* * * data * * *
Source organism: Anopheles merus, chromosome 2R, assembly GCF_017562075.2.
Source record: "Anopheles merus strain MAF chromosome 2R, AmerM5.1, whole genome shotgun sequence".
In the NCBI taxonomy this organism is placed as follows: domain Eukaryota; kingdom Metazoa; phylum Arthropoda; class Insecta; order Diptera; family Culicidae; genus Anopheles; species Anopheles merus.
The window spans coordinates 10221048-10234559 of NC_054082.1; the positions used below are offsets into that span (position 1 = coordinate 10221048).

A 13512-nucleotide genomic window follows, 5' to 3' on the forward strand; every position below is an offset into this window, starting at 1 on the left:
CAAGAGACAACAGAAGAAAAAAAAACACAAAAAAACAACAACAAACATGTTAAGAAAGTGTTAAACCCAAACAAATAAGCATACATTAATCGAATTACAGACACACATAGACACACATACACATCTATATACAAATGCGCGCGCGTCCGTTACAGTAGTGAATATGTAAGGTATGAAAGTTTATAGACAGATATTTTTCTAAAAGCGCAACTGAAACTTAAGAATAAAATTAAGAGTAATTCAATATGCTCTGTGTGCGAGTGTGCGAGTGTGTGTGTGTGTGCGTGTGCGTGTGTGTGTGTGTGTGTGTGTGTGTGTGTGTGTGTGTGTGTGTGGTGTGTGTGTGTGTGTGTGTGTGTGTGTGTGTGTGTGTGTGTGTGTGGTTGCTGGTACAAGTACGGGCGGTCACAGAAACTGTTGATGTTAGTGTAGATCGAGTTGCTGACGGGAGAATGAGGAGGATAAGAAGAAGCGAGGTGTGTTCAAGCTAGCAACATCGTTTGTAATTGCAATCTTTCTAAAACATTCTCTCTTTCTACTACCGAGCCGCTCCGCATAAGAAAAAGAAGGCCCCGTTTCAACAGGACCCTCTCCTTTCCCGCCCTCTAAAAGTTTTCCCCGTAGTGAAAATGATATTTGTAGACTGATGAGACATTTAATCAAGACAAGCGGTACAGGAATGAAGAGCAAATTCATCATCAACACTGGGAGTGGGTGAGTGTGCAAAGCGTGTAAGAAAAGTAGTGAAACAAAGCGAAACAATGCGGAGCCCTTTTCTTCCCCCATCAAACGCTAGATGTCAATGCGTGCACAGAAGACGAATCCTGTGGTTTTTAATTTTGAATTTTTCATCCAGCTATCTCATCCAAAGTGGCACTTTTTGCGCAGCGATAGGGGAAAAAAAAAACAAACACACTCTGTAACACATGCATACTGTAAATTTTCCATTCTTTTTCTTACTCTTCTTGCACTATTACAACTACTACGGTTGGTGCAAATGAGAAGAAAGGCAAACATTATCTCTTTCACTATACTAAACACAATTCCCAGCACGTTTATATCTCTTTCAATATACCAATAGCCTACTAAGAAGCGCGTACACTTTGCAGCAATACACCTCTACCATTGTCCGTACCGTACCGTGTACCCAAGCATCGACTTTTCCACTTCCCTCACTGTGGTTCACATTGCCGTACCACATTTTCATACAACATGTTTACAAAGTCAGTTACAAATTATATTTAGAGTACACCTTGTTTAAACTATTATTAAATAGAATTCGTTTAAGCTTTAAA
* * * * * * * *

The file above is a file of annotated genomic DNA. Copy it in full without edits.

Source organism: Anopheles merus, chromosome 2R, assembly GCF_017562075.2.
Source record: "Anopheles merus strain MAF chromosome 2R, AmerM5.1, whole genome shotgun sequence".
In the NCBI taxonomy this organism is placed as follows: domain Eukaryota; kingdom Metazoa; phylum Arthropoda; class Insecta; order Diptera; family Culicidae; genus Anopheles; species Anopheles merus.
The window spans coordinates 10221048-10234559 of NC_054082.1; the positions used below are offsets into that span (position 1 = coordinate 10221048).

A 13512-nucleotide genomic window follows, 5' to 3' on the forward strand; every position below is an offset into this window, starting at 1 on the left:
CAAGAGACAACAGAAGAAAAAAAAACACAAAAAAACAACAACAAACATGTTAAGAAAGTGTTAAACCCAAACAAATAAGCATACATTAATCGAATTACAGACACACATAGACACACATACACATCTATATACAAATGCGCGCGCGTCCGTTACAGTAGTGAATATGTAAGGTATGAAAGTTTATAGACAGATATTTTTCTAAAAGCGCAACTGAAACTTAAGAATAAAATTAAGAGTAATTCAATATGCTCTGTGTGCGAGTGTGCGAGTGTGTGTGTGTGTGCGTGTGCGTGTGTGTGTGTGTGTGTGTGTGTGTGTGTGTGTGTGTGTGTGTGGTGTGTGTGTGTGTGTGTGTGTGTGTGTGTGTGTGTGTGTGTGTGTGGTTGCTGGTACAAGTACGGGCGGTCACAGAAACTGTTGATGTTAGTGTAGATCGAGTTGCTGACGGGAGAATGAGGAGGATAAGAAGAAGCGAGGTGTGTTCAAGCTAGCAACATCGTTTGTAATTGCAATCTTTCTAAAACATTCTCTCTTTCTACTACCGAGCCGCTCCGCATAAGAAAAAGAAGGCCCCGTTTCAACAGGACCCTCTCCTTTCCCGCCCTCTAAAAGTTTTCCCCGTAGTGAAAATGATATTTGTAGACTGATGAGACATTTAATCAAGACAAGCGGTACAGGAATGAAGAGCAAATTCATCATCAACACTGGGAGTGGGTGAGTGTGCAAAGCGTGTAAGAAAAGTAGTGAAACAAAGCGAAACAATGCGGAGCCCTTTTCTTCCCCCATCAAACGCTAGATGTCAATGCGTGCACAGAAGACGAATCCTGTGGTTTTTAATTTTGAATTTTTCATCCAGCTATCTCATCCAAAGTGGCACTTTTTGCGCAGCGATAGGGGAAAAAAAAAACAAACACACTCTGTAACACATGCATACTGTAAATTTTCCATTCTTTTTCTTACTCTTCTTGCACTATTACAACTACTACGGTTGGTGCAAATGAGAAGAAAGGCAAACATTATCTCTTTCACTATACTAAACACAATTCCCAGCACGTTTATATCTCTTTCAATATACCAATAGCCTACTAAGAAGCGCGTACACTTTGCAGCAATACACCTCTACCATTGTCCGTACCGTACCGTGTACCCAAGCATCGACTTTTCCACTTCCCTCACTGTGGTTCACATTGCCGTACCACATTTTCATACAACATGTTTACAAAGTCAGTTACAAATTATATTTAGAGTACACCTTGTTTAAACTATTATTAAATAGAATTCGTTTAAGCTTTAAA